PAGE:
Review: After You

After You

by JoJo Moyes

Copyright 2015.


In this sequel to Me Before You, Louisa struggles to go on after watching Will, a man she loved, a quadriplegic, take his own life. After traveling through Europe for a while, she ends up in London, living in a small apartment and working at an airport bar. An accidental fall from her apartment building’s roof catapults her into a series of interesting circumstances, further complicated by the arrival of Will’s teen-aged daughter, the result of one of his numerous affairs before his accident that left him almost totally paralyzed and before he met Louisa. The ending is more positive.

I enjoyed a recording of this book produced by Randomhouse Audio in which the British narrator did an excellent job. As I mentioned in a previous post, Me Before You delivers a negative message about people with disabilities taking their own lives. After You centers on hopeful themes of love and moving on after loss. My favorite scene was one where Louisa, while eating lunch with friends in a French restaurant, mistakenly orders beef cheeks, and I don’t think they were the ones located on the cow’s face, either. Louisa is the most memorable character in the book. With no real direction in her own life, she’s only too happy to try and sort out the life of Will’s teen-aged daughter, who is misunderstood by her own family.

Like many books I’ve read, After You helped me put my life into perspective. Losing a loved one is hard enough, but imagine how you would feel if that loved one took his own life, and you felt powerless to stop him. I’m so thankful that wasn’t the case with my late husband Bill. You can read our story in my new memoir, My Ideal Partner: How I Met, Married, and Cared for the Man I Loved Despite Debilitating Odds.


Author Abbie Johnson Taylor

We Shall Overcome

How to Build a Better Mousetrap: Recollections and Reflections of a Family Caregiver

That’s Life: New and Selected Poems

My Ideal Partner: How I Met, Married, and Cared for the Man I Loved Despite Debilitating Odds



Mourning Has Broken: A Book Review

I would like to read this book, but I can’t find it in an accessible format, even from Audible. However, I thought I would share this review along with my rendition of a song that went through my head, as I read the review, never mind that the spelling of “morning” is different.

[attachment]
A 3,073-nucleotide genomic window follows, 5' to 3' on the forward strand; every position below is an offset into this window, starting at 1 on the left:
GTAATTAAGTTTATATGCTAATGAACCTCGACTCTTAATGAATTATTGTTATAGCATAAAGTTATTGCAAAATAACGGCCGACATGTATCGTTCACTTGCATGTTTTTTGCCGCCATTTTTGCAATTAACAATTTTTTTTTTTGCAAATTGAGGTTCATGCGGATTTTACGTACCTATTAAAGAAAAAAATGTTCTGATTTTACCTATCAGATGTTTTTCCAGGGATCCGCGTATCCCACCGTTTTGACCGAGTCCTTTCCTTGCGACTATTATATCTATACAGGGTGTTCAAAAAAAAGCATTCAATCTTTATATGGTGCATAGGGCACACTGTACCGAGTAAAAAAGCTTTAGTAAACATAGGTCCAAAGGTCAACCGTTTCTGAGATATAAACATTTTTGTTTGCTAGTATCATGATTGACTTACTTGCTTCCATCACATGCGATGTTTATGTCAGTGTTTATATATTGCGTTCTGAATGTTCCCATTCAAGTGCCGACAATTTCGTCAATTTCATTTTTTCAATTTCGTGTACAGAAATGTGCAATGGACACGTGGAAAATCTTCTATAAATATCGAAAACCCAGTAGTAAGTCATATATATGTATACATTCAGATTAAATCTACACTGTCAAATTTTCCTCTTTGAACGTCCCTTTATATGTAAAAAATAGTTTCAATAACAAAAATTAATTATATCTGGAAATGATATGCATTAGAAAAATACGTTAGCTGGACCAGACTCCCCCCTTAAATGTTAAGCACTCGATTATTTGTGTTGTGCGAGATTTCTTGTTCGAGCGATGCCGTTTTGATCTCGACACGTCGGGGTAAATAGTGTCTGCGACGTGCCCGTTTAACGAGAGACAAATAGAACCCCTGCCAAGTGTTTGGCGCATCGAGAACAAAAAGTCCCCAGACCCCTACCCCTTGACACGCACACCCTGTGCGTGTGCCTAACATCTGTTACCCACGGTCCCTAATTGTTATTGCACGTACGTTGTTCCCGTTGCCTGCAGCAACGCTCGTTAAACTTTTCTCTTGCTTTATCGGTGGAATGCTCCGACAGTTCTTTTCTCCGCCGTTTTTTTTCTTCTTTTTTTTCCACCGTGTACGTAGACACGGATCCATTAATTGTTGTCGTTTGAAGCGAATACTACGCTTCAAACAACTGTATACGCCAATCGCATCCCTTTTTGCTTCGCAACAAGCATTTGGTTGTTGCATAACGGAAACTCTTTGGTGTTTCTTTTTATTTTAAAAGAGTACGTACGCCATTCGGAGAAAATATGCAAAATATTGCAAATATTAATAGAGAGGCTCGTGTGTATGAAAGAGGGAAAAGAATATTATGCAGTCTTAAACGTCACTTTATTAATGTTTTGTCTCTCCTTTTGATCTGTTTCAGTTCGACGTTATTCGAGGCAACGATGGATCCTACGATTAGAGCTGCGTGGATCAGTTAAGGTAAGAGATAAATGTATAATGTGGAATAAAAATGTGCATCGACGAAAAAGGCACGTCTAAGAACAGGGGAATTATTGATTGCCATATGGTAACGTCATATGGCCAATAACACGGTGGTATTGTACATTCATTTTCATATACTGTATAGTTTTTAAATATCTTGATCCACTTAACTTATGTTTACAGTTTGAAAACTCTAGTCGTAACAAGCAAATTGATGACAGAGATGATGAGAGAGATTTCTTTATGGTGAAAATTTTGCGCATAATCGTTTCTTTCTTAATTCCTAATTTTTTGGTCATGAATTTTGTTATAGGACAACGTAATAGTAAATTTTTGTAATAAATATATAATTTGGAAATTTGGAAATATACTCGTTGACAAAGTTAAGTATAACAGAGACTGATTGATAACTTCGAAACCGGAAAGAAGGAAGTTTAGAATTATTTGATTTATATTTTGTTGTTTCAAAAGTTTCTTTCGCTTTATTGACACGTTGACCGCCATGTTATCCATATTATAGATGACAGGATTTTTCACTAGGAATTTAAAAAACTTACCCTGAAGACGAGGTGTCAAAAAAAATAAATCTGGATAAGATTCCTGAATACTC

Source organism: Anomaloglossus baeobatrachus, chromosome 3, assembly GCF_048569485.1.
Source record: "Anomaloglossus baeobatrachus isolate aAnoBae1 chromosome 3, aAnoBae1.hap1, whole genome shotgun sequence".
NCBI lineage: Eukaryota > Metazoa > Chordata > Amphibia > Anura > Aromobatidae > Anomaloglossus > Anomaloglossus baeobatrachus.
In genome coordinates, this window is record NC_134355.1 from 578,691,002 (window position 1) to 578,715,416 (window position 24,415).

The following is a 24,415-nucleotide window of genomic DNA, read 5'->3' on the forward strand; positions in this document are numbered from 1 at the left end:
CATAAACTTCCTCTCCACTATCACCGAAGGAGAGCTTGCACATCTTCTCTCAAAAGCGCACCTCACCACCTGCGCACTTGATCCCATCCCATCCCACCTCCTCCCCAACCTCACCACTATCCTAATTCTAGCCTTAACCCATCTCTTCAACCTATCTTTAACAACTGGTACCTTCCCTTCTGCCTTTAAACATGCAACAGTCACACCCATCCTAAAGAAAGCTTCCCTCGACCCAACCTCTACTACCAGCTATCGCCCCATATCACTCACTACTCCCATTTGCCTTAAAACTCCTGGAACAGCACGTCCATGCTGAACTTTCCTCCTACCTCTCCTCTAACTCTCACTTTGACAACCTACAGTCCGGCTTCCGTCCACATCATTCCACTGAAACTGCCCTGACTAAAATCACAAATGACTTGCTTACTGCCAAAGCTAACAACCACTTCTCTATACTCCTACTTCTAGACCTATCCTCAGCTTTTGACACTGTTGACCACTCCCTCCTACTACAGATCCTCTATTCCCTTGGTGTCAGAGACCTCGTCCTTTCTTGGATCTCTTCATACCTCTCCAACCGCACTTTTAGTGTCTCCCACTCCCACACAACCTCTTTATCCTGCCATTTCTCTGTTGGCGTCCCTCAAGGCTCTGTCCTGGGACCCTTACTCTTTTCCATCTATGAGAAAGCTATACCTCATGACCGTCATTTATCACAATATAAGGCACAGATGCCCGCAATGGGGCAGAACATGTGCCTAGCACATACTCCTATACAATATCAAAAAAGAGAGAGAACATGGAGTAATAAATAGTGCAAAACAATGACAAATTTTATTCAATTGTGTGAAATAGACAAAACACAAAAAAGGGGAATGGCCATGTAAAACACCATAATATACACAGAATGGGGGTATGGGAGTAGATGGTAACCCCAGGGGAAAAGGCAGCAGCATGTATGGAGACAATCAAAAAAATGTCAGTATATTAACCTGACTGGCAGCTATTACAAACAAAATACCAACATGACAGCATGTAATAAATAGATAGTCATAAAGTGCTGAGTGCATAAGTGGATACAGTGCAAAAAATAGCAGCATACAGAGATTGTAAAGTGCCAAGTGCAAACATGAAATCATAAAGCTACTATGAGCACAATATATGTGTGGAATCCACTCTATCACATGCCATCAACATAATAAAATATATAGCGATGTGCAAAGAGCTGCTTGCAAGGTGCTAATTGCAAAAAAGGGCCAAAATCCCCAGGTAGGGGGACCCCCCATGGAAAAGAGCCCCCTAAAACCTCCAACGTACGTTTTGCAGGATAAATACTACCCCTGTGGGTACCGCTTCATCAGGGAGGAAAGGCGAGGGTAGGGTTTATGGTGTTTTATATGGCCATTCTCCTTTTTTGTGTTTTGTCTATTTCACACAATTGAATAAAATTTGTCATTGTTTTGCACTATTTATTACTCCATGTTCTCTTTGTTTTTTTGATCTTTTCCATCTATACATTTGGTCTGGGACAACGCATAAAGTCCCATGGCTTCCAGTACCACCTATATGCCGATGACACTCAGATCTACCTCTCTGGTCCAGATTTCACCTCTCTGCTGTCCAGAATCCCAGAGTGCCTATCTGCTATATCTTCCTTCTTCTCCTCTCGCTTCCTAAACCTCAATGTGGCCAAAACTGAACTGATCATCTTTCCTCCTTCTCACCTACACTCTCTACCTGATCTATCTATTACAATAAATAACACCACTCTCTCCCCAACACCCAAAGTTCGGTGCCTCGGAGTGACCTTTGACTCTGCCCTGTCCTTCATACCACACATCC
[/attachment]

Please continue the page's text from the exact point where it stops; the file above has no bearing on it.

Annika Perry's Writing Blog


I read this book during a time of loss and sadness. When my spirits were so low neither music nor books could enter my heart. Numerous books remained unread, the words and stories therein unable to penetrate the wall. 

Then I recalled reading about Carol Balawyder and ‘Mourning Has Broken’; her book on loss and grief. On a whim I bought it.

My attention was seized from the very first few sentences and as I devoured it within two days ‘Mourning Has Broken’ left a deep and profound impact on me.

The writing is exceptional and beautiful. Poetic in places, full of wisdom. Her words spoke directly to me, then at times mirrored my experiences of loss exactly. I have never highlighted so much in a book since my student days. Nor have I I talked so much about a book – I am sure my family by now feel…

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What is Red?

During our last third Thursday poets meeting, we studied the poem, “Color Me Red” by Starr Williams, which you will find at . We then each wrote our own poem about red. I came up with the following. Click on the link below the poem to hear me read it.



the heart of the one I still love,

his face when he was mad or embarrassed,

the shirt he sometimes wore

with a breast pocket for his red kerchief,

hat that adorned his head,

sweat pants that warmed his legs,

beets I once gave him,

thinking they were cranberry sauce,

cherry tomatoes he liked,

his blood that no longer pumps through his veins

now that he lies underground

where it’s dark, damp, cold,

where red no longer brings cheer.


Now, it’s your turn. What do you associate with red? You don’t have to write a poem, but you can share your thoughts below.


Abbie J. Taylor 010Author Abbie Johnson Taylor

Front Book Cover - We Shall OvercomeWe Shall Overcome

Cover: How to Build a Better Mousetrap by Abbie Johnson TaylorHow to Build a Better Mousetrap: Recollections and Reflections of a Family Caregiver

That’s Life: New and Selected Poems

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